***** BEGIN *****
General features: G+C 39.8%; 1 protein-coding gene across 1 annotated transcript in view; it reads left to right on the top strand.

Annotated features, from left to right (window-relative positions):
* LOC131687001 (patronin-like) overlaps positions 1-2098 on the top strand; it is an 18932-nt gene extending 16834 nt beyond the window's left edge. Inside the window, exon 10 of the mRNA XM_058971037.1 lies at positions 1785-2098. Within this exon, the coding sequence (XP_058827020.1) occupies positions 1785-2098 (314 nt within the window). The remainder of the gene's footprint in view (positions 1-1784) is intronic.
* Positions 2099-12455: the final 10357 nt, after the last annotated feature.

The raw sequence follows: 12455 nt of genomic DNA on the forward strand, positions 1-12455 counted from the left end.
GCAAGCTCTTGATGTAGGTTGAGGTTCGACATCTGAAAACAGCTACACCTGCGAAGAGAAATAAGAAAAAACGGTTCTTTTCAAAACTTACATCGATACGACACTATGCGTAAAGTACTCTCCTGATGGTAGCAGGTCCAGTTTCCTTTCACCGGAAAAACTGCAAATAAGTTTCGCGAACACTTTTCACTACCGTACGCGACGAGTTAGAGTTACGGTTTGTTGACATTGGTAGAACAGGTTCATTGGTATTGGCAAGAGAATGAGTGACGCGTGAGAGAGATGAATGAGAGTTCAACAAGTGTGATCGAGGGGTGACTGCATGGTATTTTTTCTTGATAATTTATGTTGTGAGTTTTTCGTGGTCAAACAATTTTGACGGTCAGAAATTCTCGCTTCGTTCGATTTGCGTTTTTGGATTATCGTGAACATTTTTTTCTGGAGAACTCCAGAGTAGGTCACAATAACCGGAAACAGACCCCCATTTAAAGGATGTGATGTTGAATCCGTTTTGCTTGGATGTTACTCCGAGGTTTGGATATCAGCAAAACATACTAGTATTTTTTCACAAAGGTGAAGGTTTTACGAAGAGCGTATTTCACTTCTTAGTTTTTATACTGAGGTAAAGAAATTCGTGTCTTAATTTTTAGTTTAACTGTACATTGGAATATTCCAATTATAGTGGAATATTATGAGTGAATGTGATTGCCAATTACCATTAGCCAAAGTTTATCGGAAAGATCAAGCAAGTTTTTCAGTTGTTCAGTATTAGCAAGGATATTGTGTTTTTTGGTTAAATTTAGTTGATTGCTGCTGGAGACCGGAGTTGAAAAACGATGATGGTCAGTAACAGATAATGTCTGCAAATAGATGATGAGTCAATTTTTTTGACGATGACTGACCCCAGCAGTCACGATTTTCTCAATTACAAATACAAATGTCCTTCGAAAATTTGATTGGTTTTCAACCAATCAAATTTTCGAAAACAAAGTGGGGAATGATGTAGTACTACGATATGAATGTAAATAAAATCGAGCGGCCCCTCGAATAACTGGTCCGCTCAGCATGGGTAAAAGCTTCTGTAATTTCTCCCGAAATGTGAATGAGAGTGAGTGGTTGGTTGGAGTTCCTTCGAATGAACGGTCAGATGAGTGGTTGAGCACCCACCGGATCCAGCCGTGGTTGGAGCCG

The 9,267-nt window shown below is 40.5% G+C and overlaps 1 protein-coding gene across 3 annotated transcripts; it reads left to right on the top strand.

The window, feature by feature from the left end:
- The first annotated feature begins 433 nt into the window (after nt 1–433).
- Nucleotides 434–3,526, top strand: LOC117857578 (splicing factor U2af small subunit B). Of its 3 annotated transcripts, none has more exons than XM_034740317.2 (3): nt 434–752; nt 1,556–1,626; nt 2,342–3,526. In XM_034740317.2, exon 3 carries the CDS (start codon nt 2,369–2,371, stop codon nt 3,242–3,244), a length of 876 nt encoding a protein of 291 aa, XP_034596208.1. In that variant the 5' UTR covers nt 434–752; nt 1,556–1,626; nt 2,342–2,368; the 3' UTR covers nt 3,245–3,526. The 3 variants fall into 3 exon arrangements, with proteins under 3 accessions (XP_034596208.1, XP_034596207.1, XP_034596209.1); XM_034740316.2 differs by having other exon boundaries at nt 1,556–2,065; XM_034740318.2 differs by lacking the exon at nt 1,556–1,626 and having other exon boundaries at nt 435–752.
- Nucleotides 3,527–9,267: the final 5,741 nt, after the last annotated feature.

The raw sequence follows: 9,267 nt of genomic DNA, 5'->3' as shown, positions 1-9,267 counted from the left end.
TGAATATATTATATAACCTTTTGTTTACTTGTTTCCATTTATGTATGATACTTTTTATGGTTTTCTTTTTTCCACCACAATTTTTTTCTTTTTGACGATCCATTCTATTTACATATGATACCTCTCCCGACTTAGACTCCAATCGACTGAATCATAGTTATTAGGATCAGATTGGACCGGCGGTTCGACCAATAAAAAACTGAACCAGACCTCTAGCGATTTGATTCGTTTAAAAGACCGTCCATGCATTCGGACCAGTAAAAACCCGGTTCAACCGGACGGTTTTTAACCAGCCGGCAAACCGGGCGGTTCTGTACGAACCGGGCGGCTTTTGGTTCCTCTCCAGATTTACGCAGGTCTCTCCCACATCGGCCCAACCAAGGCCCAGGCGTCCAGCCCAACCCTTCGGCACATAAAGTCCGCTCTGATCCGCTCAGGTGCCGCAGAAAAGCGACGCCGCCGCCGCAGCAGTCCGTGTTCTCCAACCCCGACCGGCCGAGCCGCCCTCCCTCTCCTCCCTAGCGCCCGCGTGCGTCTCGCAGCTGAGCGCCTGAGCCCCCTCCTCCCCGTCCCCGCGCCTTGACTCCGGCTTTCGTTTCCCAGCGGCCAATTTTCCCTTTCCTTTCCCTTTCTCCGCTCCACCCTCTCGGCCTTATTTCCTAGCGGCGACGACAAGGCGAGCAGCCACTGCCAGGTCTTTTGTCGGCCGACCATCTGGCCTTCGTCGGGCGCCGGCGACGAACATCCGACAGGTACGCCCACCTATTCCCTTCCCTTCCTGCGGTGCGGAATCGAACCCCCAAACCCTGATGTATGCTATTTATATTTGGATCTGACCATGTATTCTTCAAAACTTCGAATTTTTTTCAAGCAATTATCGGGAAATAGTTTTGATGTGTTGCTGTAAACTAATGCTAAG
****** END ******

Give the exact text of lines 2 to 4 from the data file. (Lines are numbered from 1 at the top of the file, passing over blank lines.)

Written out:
Annotated features, from left to right (window-relative positions):
* LOC131687001 (patronin-like) overlaps positions 1-2098 on the top strand; it is an 18932-nt gene extending 16834 nt beyond the window's left edge. Inside the window, exon 10 of the mRNA XM_058971037.1 lies at positions 1785-2098. Within this exon, the coding sequence (XP_058827020.1) occupies positions 1785-2098 (314 nt within the window). The remainder of the gene's footprint in view (positions 1-1784) is intronic.
* Positions 2099-12455: the final 10357 nt, after the last annotated feature.